Aurat March is about Mard too

March 6, 2019 social 175

Aima Nisar | Social Activist

Joined: March 5, 2019

On the eighth of March, 2018, the ladies of Pakistan created history. what's celebrated the world over as International Women’s Day became the primary iteration of the “Aurat March”. ladies from all over the country emerged from their homes and workplaces to require to the streets and demand equal rights.

With behenchara (sisterhood) and yakjehti (unity) as its slogans, the march brought along people from all walks of life. The roads of Karachi, Lahore, and Islamabad saw an organized, peaceful movement that celebrated womanhood and embraced peace. it had been an historic moment in history.

This year, ladies from Pakistan’s various socio-economic categories have been organizing diligently. Months of reach, project planning, meetings, tension, and collaboration will culminate on the eighth of this month within the second Aurat March—an even larger event than last year’s.

Read More: Naila Naz Raising her Voice against Oppression

Lahore’s version can begin from the Press Club and finish at Alhamra, flooding the city’s streets with the voices that sometimes go unheard. That being said, the Aurat March doesn't claim to be a movement in and of itself. It is, rather, one cog within the collective struggle of women all over the world.

What is most special concerning this march is that its agenda is very inclusive . The manifesto, crafted over hours of work by dedicated people, reads: “The use of the word ‘Aurat’ isn't to exclude our trans sisters, gender non-conforming people or the larger queer community”. The march is intersectional: it hopes to incorporate the differently abled, the trans, the queer, religious minorities, and people on the economic margins of society. a statement by the march of last year enunciates the agenda well:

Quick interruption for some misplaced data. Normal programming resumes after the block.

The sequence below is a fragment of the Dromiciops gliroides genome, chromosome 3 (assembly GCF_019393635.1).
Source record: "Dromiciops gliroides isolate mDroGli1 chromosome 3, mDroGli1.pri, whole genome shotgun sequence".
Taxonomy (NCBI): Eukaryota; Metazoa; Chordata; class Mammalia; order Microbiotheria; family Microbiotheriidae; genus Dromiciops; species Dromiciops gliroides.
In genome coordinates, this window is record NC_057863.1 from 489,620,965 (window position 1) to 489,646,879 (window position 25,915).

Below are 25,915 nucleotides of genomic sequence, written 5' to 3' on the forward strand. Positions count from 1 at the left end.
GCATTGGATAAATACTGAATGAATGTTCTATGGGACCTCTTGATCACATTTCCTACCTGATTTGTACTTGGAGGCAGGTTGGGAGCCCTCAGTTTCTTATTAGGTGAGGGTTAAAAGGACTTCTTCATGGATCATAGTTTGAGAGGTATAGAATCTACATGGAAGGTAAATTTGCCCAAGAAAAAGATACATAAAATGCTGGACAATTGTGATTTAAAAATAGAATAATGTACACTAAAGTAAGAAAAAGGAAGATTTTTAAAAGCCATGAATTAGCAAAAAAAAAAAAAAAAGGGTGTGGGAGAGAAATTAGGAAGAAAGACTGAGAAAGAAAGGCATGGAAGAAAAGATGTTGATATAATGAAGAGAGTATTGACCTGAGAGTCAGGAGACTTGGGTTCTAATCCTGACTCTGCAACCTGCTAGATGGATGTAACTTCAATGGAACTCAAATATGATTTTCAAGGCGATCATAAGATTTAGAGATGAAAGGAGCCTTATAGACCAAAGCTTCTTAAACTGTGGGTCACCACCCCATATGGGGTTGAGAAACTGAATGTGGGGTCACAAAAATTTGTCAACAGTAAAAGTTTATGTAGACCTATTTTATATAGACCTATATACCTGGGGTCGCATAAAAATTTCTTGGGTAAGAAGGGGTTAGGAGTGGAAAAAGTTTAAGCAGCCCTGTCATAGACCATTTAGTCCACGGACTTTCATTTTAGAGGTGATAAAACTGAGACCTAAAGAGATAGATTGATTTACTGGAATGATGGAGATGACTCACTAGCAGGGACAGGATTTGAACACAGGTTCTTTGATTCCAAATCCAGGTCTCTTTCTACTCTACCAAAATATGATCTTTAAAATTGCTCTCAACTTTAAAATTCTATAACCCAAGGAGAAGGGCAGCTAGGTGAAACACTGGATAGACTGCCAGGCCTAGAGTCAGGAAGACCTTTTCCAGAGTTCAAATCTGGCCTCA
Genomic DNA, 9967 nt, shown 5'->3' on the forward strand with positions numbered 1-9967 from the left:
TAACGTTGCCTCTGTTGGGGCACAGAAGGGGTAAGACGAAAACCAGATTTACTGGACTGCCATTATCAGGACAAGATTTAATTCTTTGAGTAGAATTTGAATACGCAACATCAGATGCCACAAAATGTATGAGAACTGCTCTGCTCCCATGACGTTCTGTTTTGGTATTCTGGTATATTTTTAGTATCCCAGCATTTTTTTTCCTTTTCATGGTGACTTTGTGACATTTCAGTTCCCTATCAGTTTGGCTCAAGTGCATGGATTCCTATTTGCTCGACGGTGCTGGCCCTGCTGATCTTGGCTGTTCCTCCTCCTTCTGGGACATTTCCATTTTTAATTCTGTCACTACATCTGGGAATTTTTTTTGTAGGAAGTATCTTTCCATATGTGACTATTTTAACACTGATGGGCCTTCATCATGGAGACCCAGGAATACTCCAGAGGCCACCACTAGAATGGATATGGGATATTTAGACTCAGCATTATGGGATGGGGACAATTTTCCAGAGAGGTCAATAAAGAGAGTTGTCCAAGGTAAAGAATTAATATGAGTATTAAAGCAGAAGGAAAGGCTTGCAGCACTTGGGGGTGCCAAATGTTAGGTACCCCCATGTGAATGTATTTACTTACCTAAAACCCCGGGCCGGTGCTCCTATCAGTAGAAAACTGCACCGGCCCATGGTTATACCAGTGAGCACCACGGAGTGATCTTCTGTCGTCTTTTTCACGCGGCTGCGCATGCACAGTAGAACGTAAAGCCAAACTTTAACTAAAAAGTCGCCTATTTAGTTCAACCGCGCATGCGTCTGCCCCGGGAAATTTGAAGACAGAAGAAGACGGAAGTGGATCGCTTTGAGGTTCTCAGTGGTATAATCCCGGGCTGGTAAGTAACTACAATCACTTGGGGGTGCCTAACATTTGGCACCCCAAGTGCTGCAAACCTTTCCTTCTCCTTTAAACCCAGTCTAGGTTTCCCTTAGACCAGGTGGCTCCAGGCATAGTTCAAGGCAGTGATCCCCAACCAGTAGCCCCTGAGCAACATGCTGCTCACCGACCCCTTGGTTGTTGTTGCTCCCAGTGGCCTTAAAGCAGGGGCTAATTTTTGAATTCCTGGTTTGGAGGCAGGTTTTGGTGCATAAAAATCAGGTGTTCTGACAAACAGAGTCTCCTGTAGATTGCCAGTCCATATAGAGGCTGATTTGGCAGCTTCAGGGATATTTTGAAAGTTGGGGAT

“The agenda of this march was … to recognise that women’s liberation is inherently connected with the liberation of all oppressed teams and minorities.”

The demands of the Aurat March include an finish to violence against ladies, labour rights, reproductive rights, environmental justice, anti-sexual assault laws, wage equality, honest political representation and opportunities, education equality, and equality for the transgender community. It asks for an finish to policies of mass destruction and militarism, police brutality, laws that inure religious minorities, and child marriages and honour killings.

A group of dedicated ladies have organized the march, operating diligently to create the march a success. Last year and this, the march takes inspiration from a collective known as Hum Auratain that “stands against patriarchal structures”. At its core, the march is anti-capitalist, with the terribly first lines of the manifesto stating its core principles: no NGO funding, no company funding, and no political party alliances. the aim of the Aurat March isn't to stir feelings of antipathy towards those in power or to ignite a violent struggle. Rather, the aim is to collect all those who believe the liberation—personal, academic, economic, skilled, or sexual—of the marginalized factions of society. Ever since the dawn of the #MeToo movement, women have come up with innovative ways to subvert ancient notions of masculinity and femininity, patriarchal structures, and oppressive systems. The march can become another worthy addition to the embarrassment of resistance that women still show to the patriarchy. The march is proof that patriarchy will not last forever.

The Aurat March welcomes all those who feel that they have to raise a voice against oppression. All women are welcome, as are men. those who want to introduce their children to activism are welcome. Performers are welcome to show their art as a way of resistance to the establishment. All could come, as long as they believe freedom from oppression.

So why should women move to the Aurat March? because it is about them.

And why should men, trans people, minorities, or anyone else? because it is about them, too.

Join in to create your voice heard at the lahore Press Club at 3:00 pm on the 8th of March.

The writer is an English major and aspiring poet.

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